Normally, NASA likes its probes to make contact with other objects in space in a very controlled way. You want to land a rover on mars, no release a rover on Mars, for example. The Double Asteroid Redirection Test (DART) is different. This time, NASA is going to step on the ion pedal and just ram the damn thing with its spaceship, because fuck you, asteroid. In addition, they will learn a lot about how to deflect potentially dangerous asteroids so that they do not become meteorites that impact the Earth. But mostly because they don’t like the way that asteroid looks at them.
You know the DART project is exciting because it’s in the Planetary defense section of NASA’s website, which sounds like part of a movie involving lasers and at least one astronaut falling into space.
The DART spacecraft is a square ion powered craft. kinetic impactor with interesting drop down solar panels, and it looks like this:
G / O Media can get a commission
The ion engine is especially interesting, because it is the first application of a propulsion system that will likely be used in future spacecraft:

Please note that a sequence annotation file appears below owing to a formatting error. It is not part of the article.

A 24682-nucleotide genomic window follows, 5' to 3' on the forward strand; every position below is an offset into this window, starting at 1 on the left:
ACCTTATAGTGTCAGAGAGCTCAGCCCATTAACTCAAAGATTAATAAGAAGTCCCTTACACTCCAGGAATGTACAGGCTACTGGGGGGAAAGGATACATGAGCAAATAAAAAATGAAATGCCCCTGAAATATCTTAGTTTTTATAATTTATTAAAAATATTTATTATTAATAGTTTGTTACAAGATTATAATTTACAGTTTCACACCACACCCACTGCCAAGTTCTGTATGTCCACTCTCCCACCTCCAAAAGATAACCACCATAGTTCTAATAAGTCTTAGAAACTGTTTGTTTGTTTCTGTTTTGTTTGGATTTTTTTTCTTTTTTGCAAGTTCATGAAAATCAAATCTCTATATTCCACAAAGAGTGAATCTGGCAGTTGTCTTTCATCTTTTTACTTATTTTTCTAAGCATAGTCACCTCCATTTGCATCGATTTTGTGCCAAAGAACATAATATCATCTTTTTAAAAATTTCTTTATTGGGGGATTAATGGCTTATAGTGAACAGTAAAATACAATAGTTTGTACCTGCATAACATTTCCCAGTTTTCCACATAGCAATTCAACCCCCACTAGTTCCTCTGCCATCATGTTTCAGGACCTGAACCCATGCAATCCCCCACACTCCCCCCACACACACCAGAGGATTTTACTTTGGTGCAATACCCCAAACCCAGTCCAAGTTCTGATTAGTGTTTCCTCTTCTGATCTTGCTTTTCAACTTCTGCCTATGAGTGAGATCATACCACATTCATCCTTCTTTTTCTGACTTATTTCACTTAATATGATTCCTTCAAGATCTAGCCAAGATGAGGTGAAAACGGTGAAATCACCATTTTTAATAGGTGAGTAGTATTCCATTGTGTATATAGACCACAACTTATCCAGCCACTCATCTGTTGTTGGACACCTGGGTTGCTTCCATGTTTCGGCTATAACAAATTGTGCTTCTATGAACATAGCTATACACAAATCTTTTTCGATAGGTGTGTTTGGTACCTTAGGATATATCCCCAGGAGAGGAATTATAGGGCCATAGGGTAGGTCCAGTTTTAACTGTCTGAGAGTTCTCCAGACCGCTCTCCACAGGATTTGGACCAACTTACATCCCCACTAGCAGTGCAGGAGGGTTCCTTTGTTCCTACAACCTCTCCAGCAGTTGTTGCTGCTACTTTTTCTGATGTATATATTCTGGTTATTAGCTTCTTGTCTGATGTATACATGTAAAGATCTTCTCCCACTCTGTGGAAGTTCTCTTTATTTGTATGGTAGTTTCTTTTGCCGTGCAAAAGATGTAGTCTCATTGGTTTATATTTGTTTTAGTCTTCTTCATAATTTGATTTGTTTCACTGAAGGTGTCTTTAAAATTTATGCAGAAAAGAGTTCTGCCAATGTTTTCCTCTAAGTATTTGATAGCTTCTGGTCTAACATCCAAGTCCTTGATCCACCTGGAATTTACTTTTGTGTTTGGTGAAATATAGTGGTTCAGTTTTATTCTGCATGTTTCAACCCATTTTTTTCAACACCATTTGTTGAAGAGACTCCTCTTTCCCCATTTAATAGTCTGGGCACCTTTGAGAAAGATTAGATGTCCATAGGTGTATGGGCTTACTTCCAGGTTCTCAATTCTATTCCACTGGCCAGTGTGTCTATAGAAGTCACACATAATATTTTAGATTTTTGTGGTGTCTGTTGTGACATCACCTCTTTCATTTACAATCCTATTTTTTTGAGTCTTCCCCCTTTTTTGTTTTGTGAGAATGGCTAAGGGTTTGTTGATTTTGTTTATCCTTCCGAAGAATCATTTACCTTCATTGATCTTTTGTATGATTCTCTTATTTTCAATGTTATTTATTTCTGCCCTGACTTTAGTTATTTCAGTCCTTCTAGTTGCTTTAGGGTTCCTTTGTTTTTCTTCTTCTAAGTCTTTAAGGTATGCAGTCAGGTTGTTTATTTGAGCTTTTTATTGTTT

“The DART spacecraft will demonstrate the NASA Evolutionary Xenon Thruster – Commercial (NEXT-C)solar electric propulsion system as part of its propulsion in space. NEXT-C is a next-generation system based on the Dawn spacecraft propulsion system and was developed at NASA’s Glenn Research Center in Cleveland, Ohio. By utilizing electric propulsion, DART could benefit from significant flexibility in the mission timeline while demonstrating the next generation of ion engine technology, with applications for possible future NASA missions. “
The target asteroid is an interesting choice, because it is really two asteroids. The asteroid is called Didymos and it is a binary asteroid because it has its own little “moon”, a smaller asteroid that orbits Didymos. This little moon is DART’s target.
Using the solar-powered ion engine and advanced autonomous targeting software, DART will launch against the moon, changing the speed of the moon’s orbit around Didymos, a change that can be studied by telescopes on Earth.
Studying the change in the orbital path can help us figure out how to more effectively hit a potential asteroid that impacts Earth enough to lose our planet, where we not only keep our things, but it is also the location of each asteroid. Shake shack known to mankind.
Also, like any good modern fight, there will be a witness who will record it all on video, in this case a small Cubesat that will launch before impact and may or may not load the footage into World star.
On Vice, there is a good interview with astronomer Andy Rivkin, who offers a great explanation of the DART mission and what he hopes to achieve:
So yeah, take that, asteroid. That little punk moon has until November 24 to February 15, 2022 to fix her things, since that’s the current startup window for DART.